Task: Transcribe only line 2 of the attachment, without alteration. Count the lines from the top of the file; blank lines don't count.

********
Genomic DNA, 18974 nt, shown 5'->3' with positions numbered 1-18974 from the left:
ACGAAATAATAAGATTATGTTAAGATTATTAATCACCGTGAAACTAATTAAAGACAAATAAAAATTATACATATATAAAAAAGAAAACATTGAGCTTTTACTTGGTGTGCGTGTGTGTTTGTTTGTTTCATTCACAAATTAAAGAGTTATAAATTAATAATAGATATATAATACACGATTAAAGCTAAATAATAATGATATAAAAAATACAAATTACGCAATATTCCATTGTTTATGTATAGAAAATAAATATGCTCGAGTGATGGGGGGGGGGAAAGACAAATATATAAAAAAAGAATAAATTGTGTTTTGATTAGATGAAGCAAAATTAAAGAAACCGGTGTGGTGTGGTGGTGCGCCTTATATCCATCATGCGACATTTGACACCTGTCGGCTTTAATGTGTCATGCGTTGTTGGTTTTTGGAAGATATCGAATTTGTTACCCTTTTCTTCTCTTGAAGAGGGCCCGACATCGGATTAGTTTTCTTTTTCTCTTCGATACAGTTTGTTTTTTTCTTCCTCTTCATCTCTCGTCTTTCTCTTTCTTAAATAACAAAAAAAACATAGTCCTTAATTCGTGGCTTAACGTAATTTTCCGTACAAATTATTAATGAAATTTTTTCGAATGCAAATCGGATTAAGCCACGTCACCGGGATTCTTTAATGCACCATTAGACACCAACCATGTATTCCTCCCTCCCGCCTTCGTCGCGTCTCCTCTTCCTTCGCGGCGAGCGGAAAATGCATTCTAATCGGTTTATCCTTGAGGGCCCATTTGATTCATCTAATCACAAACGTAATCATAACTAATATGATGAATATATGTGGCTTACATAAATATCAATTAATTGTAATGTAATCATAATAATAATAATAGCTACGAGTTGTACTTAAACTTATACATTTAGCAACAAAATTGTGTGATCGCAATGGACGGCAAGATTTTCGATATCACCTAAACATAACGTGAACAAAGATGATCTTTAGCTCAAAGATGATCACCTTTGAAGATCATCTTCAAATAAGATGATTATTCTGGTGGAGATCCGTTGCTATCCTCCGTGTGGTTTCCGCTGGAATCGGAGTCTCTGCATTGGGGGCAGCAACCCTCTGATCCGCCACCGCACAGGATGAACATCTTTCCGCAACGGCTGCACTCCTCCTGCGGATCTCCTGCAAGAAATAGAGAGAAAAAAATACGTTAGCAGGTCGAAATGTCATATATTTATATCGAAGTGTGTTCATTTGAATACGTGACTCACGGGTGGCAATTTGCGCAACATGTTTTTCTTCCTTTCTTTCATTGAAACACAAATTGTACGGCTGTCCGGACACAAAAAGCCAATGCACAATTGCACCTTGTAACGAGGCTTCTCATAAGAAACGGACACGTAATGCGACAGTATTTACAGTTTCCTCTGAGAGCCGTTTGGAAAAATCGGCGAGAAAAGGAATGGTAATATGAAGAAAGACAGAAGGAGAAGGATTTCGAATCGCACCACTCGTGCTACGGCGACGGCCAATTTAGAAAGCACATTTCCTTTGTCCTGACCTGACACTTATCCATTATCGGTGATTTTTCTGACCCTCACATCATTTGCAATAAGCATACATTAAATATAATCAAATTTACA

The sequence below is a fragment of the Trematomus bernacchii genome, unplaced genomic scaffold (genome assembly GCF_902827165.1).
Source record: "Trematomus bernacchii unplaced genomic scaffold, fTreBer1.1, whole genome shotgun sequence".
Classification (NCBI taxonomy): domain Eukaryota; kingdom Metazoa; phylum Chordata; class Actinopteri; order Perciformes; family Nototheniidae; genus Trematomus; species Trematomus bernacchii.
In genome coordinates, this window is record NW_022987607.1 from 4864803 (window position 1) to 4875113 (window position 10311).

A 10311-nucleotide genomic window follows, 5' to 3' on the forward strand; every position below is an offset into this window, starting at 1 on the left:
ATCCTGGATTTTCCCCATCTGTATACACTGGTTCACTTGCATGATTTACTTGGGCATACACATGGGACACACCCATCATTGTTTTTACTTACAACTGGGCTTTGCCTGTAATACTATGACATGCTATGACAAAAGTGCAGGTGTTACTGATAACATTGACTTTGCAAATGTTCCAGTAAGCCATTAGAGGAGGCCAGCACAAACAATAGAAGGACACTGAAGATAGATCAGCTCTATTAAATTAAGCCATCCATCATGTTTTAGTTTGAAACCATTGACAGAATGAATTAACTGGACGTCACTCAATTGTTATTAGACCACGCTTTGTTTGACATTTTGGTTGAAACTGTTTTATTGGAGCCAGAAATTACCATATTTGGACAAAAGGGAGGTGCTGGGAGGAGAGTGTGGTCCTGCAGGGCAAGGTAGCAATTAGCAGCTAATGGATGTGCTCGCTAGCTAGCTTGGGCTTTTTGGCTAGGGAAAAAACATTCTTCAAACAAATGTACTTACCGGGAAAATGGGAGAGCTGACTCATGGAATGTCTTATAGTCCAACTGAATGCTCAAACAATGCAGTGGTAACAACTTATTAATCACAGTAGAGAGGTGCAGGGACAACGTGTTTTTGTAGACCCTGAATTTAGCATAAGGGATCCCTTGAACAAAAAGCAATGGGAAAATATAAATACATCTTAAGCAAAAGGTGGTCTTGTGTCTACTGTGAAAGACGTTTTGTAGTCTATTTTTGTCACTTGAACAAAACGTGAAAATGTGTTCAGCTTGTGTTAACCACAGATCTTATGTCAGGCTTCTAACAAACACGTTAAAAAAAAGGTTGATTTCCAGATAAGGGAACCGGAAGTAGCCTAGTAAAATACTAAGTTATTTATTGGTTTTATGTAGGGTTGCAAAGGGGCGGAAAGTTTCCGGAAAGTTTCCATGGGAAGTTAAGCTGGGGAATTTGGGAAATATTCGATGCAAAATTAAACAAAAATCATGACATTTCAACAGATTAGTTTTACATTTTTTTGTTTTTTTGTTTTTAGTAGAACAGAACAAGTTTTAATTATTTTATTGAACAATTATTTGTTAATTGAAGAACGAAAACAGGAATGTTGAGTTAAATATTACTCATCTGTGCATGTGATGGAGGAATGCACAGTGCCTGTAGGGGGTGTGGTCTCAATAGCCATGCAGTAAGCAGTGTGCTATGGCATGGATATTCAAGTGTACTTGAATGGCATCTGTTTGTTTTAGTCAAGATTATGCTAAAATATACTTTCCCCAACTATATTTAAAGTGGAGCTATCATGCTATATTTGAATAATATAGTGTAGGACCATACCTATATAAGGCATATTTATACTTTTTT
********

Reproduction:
ACGAAATAATAAGATTATGTTAAGATTATTAATCACCGTGAAACTAATTAAAGACAAATAAAAATTATACATATATAAAAAAGAAAACATTGAGCTTTTACTTGGTGTGCGTGTGTGTTTGTTTGTTTCATTCACAAATTAAAGAGTTATAAATTAATAATAGATATATAATACACGATTAAAGCTAAATAATAATGATATAAAAAATACAAATTACGCAATATTCCATTGTTTATGTATAGAAAATAAATATGCTCGAGTGATGGGGGGGGGGAAAGACAAATATATAAAAAAAGAATAAATTGTGTTTTGATTAGATGAAGCAAAATTAAAGAAACCGGTGTGGTGTGGTGGTGCGCCTTATATCCATCATGCGACATTTGACACCTGTCGGCTTTAATGTGTCATGCGTTGTTGGTTTTTGGAAGATATCGAATTTGTTACCCTTTTCTTCTCTTGAAGAGGGCCCGACATCGGATTAGTTTTCTTTTTCTCTTCGATACAGTTTGTTTTTTTCTTCCTCTTCATCTCTCGTCTTTCTCTTTCTTAAATAACAAAAAAAACATAGTCCTTAATTCGTGGCTTAACGTAATTTTCCGTACAAATTATTAATGAAATTTTTTCGAATGCAAATCGGATTAAGCCACGTCACCGGGATTCTTTAATGCACCATTAGACACCAACCATGTATTCCTCCCTCCCGCCTTCGTCGCGTCTCCTCTTCCTTCGCGGCGAGCGGAAAATGCATTCTAATCGGTTTATCCTTGAGGGCCCATTTGATTCATCTAATCACAAACGTAATCATAACTAATATGATGAATATATGTGGCTTACATAAATATCAATTAATTGTAATGTAATCATAATAATAATAATAGCTACGAGTTGTACTTAAACTTATACATTTAGCAACAAAATTGTGTGATCGCAATGGACGGCAAGATTTTCGATATCACCTAAACATAACGTGAACAAAGATGATCTTTAGCTCAAAGATGATCACCTTTGAAGATCATCTTCAAATAAGATGATTATTCTGGTGGAGATCCGTTGCTATCCTCCGTGTGGTTTCCGCTGGAATCGGAGTCTCTGCATTGGGGGCAGCAACCCTCTGATCCGCCACCGCACAGGATGAACATCTTTCCGCAACGGCTGCACTCCTCCTGCGGATCTCCTGCAAGAAATAGAGAGAAAAAAATACGTTAGCAGGTCGAAATGTCATATATTTATATCGAAGTGTGTTCATTTGAATACGTGACTCACGGGTGGCAATTTGCGCAACATGTTTTTCTTCCTTTCTTTCATTGAAACACAAATTGTACGGCTGTCCGGACACAAAAAGCCAATGCACAATTGCACCTTGTAACGAGGCTTCTCATAAGAAACGGACACGTAATGCGACAGTATTTACAGTTTCCTCTGAGAGCCGTTTGGAAAAATCGGCGAGAAAAGGAATGGTAATATGAAGAAAGACAGAAGGAGAAGGATTTCGAATCGCACCACTCGTGCTACGGCGACGGCCAATTTAGAAAGCACATTTCCTTTGTCCTGACCTGACACTTATCCATTATCGGTGATTTTTCTGACCCTCACATCATTTGCAATAAGCATACATTAAATATAATCAAATTTACA